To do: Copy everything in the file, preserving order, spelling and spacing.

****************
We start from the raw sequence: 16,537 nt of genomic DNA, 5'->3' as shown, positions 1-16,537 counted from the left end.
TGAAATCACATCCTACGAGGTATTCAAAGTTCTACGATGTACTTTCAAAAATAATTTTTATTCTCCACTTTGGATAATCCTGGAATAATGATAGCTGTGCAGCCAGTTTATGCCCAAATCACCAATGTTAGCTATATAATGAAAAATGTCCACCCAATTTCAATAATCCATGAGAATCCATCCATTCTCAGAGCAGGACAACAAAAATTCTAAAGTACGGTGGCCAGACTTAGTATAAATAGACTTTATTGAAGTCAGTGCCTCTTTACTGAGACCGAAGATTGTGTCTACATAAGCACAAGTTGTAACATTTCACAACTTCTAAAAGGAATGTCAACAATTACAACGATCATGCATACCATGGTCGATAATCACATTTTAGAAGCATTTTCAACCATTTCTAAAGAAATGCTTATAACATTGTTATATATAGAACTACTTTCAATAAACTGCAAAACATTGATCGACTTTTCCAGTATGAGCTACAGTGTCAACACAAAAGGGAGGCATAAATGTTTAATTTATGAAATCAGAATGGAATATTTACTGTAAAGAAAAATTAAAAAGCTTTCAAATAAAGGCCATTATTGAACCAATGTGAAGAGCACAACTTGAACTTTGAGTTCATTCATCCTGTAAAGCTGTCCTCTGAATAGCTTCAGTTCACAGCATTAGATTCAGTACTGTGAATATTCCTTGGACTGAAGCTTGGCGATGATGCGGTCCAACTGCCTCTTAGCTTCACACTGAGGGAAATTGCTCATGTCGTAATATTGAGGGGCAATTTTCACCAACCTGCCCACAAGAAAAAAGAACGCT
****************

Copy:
We start from the raw sequence: 16,537 nt of genomic DNA, 5'->3' as shown, positions 1-16,537 counted from the left end.
TGAAATCACATCCTACGAGGTATTCAAAGTTCTACGATGTACTTTCAAAAATAATTTTTATTCTCCACTTTGGATAATCCTGGAATAATGATAGCTGTGCAGCCAGTTTATGCCCAAATCACCAATGTTAGCTATATAATGAAAAATGTCCACCCAATTTCAATAATCCATGAGAATCCATCCATTCTCAGAGCAGGACAACAAAAATTCTAAAGTACGGTGGCCAGACTTAGTATAAATAGACTTTATTGAAGTCAGTGCCTCTTTACTGAGACCGAAGATTGTGTCTACATAAGCACAAGTTGTAACATTTCACAACTTCTAAAAGGAATGTCAACAATTACAACGATCATGCATACCATGGTCGATAATCACATTTTAGAAGCATTTTCAACCATTTCTAAAGAAATGCTTATAACATTGTTATATATAGAACTACTTTCAATAAACTGCAAAACATTGATCGACTTTTCCAGTATGAGCTACAGTGTCAACACAAAAGGGAGGCATAAATGTTTAATTTATGAAATCAGAATGGAATATTTACTGTAAAGAAAAATTAAAAAGCTTTCAAATAAAGGCCATTATTGAACCAATGTGAAGAGCACAACTTGAACTTTGAGTTCATTCATCCTGTAAAGCTGTCCTCTGAATAGCTTCAGTTCACAGCATTAGATTCAGTACTGTGAATATTCCTTGGACTGAAGCTTGGCGATGATGCGGTCCAACTGCCTCTTAGCTTCACACTGAGGGAAATTGCTCATGTCGTAATATTGAGGGGCAATTTTCACCAACCTGCCCACAAGAAAAAAGAACGCT